Inspiring tomorrow’s engineers with hands-on learning

Jun 21, 2022

Hands-on learning is a great way for young people to explore their ideas through project work. In this month’s The Engineer column Dr Hilary Leevers, Chief Executive of EngineeringUK, places emphasis on the importance of practical learning in engineering and technology lessons at school.

“I’ve been thinking a lot about hands-on learning recently, with some concern. I’m a firm believer in the importance of practical learning especially when young people are given the opportunity and time to explore their own ideas through project work.

“Practical learning occurs across the curriculum, and when thinking about progression into engineering and tech, earlier experiences in design and technology provide the most obvious precursor. Research published by the Education Policy Institute in March this year found that uptake of D&T GCSEs and A levels have halved since 2009. While there had been some increases in vocational engineering post-16, this is not enough to offset the decline in D&T A levels. This is a combination of demand and supply issues with ongoing D&T teaching shortages and the expense of delivery likely contributing to schools cutting the subject.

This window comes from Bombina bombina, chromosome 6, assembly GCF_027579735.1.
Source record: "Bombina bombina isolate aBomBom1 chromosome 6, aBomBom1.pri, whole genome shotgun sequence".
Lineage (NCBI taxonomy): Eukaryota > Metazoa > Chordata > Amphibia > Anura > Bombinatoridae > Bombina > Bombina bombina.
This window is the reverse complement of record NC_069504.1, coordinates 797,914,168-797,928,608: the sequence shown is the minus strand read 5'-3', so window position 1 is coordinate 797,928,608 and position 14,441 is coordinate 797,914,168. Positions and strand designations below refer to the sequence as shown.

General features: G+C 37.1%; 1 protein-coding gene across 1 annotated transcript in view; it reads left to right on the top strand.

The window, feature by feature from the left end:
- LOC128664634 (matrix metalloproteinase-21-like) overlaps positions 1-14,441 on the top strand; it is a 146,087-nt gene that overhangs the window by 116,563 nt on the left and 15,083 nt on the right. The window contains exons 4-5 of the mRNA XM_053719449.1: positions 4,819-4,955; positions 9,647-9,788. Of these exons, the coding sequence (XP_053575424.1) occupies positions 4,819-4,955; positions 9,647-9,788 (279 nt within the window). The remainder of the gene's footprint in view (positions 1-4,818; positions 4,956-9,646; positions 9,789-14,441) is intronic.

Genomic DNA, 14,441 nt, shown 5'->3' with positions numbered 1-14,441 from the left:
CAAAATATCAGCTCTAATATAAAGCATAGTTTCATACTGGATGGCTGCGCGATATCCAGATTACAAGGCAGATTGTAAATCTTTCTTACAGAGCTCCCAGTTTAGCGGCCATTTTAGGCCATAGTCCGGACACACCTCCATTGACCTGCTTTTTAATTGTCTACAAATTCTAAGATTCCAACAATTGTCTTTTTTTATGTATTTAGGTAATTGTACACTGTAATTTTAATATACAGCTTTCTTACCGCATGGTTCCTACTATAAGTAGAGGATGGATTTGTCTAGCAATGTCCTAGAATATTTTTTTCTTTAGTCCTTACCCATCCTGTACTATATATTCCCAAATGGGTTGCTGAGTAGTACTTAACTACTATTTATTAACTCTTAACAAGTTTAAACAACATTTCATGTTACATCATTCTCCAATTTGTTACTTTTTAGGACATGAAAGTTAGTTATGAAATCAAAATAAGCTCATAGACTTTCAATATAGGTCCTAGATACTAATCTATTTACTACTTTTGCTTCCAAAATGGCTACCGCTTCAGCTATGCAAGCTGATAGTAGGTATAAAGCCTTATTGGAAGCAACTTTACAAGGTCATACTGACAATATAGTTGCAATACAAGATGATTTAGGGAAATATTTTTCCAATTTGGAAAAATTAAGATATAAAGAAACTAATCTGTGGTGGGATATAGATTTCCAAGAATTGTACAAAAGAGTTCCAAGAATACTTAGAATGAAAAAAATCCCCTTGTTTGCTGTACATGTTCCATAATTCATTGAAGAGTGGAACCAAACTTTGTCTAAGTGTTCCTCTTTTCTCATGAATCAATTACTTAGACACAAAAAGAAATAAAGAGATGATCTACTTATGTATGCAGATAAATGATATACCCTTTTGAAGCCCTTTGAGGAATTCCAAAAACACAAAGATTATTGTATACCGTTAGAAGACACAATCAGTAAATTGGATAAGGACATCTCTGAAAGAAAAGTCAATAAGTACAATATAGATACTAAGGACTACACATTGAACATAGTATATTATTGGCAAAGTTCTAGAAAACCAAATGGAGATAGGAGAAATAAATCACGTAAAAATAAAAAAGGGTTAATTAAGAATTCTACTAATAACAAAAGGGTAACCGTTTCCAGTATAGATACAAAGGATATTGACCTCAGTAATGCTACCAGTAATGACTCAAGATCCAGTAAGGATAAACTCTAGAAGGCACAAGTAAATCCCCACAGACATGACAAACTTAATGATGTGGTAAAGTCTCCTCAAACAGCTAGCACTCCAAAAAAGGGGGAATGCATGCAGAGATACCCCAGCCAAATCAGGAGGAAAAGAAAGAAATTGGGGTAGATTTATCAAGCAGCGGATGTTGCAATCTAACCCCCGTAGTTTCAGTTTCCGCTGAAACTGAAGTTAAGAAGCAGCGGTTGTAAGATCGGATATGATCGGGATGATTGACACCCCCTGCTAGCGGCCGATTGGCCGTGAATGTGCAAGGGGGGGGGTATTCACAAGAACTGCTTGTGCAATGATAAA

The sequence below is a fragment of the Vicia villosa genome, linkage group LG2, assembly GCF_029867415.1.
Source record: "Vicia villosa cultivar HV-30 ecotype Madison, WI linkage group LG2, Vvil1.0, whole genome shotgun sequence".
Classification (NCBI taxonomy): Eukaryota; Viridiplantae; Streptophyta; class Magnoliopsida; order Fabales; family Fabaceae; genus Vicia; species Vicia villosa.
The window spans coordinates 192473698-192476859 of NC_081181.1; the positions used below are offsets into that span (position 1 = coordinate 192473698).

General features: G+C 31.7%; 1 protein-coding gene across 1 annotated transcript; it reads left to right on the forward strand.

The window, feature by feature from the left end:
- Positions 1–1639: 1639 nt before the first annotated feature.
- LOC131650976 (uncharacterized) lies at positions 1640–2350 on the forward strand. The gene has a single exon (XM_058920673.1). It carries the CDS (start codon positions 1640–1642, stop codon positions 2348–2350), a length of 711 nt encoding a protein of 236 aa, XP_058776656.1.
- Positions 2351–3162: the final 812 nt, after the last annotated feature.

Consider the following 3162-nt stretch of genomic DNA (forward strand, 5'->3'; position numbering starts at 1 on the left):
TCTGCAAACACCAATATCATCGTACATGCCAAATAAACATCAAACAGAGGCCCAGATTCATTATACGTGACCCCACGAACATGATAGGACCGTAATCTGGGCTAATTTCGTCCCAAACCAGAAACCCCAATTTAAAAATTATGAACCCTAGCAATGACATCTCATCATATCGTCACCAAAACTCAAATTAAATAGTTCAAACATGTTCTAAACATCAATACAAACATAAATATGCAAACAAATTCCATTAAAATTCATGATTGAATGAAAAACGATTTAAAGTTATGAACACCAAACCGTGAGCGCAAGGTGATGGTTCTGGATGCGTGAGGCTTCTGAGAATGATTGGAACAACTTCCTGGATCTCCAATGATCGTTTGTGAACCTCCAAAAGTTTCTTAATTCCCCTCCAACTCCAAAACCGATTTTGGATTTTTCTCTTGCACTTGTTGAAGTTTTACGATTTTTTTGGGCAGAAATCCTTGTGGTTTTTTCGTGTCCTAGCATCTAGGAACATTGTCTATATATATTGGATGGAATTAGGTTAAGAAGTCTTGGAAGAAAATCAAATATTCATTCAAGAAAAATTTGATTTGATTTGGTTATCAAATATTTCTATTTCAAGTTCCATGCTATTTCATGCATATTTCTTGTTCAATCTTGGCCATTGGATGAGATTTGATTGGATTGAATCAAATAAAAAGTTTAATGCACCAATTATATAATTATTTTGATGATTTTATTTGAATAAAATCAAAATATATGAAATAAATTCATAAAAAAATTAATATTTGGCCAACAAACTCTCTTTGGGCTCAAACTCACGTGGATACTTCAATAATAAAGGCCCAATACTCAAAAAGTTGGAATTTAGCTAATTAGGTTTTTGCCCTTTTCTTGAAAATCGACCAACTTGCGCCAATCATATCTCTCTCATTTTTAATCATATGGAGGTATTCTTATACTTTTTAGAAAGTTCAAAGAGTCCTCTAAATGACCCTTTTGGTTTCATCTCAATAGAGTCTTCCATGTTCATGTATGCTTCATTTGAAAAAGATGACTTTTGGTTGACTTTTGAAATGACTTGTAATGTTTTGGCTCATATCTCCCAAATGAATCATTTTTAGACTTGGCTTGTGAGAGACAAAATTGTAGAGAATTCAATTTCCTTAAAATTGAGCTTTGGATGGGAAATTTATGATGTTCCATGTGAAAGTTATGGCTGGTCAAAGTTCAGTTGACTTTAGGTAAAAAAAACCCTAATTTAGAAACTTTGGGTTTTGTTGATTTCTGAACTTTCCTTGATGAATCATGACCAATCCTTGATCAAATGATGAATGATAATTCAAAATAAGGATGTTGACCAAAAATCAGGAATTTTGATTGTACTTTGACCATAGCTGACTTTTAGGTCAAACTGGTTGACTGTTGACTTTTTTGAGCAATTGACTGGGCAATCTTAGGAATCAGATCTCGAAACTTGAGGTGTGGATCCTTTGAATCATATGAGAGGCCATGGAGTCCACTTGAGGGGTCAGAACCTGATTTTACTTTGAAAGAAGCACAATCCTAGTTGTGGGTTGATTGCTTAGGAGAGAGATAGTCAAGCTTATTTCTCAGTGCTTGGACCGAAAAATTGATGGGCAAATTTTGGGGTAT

“Practical work in the other sciences, including computer science, will also be important for inspiring and preparing for progression in engineering and technology. Unlike D&T, almost all students will study biology, physics and chemistry up until the age of 16, but time spent on practical work in science classes had been declining even before the pandemic. Data from Wellcome’s Science Education Tracker 2016 found that most young people in England were motivated by practicals, most wanted to do more, but that those in poorer socioeconomic areas spent less time on practical work.”

Read the full opinion piece on The Engineer website.

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